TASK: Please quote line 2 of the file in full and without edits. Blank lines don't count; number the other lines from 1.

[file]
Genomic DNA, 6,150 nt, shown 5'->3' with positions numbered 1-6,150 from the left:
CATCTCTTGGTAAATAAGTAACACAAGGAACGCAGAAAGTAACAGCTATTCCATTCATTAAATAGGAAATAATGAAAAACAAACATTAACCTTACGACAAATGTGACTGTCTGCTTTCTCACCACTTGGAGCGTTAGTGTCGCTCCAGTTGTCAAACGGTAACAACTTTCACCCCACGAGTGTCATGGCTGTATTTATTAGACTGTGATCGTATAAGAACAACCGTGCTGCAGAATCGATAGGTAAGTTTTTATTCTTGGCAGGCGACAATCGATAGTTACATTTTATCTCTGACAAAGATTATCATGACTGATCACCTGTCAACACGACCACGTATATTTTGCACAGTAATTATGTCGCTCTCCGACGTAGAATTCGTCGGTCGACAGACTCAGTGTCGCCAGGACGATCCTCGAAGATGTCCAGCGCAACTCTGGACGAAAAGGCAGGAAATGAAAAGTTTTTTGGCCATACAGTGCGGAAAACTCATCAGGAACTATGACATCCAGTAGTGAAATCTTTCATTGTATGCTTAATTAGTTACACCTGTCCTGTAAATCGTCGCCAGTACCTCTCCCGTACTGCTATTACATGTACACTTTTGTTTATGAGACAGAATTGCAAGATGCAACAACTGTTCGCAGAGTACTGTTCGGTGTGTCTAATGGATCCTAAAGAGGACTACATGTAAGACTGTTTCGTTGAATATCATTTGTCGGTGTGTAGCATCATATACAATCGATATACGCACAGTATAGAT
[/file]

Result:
CATCTCTTGGTAAATAAGTAACACAAGGAACGCAGAAAGTAACAGCTATTCCATTCATTAAATAGGAAATAATGAAAAACAAACATTAACCTTACGACAAATGTGACTGTCTGCTTTCTCACCACTTGGAGCGTTAGTGTCGCTCCAGTTGTCAAACGGTAACAACTTTCACCCCACGAGTGTCATGGCTGTATTTATTAGACTGTGATCGTATAAGAACAACCGTGCTGCAGAATCGATAGGTAAGTTTTTATTCTTGGCAGGCGACAATCGATAGTTACATTTTATCTCTGACAAAGATTATCATGACTGATCACCTGTCAACACGACCACGTATATTTTGCACAGTAATTATGTCGCTCTCCGACGTAGAATTCGTCGGTCGACAGACTCAGTGTCGCCAGGACGATCCTCGAAGATGTCCAGCGCAACTCTGGACGAAAAGGCAGGAAATGAAAAGTTTTTTGGCCATACAGTGCGGAAAACTCATCAGGAACTATGACATCCAGTAGTGAAATCTTTCATTGTATGCTTAATTAGTTACACCTGTCCTGTAAATCGTCGCCAGTACCTCTCCCGTACTGCTATTACATGTACACTTTTGTTTATGAGACAGAATTGCAAGATGCAACAACTGTTCGCAGAGTACTGTTCGGTGTGTCTAATGGATCCTAAAGAGGACTACATGTAAGACTGTTTCGTTGAATATCATTTGTCGGTGTGTAGCATCATATACAATCGATATACGCACAGTATAGAT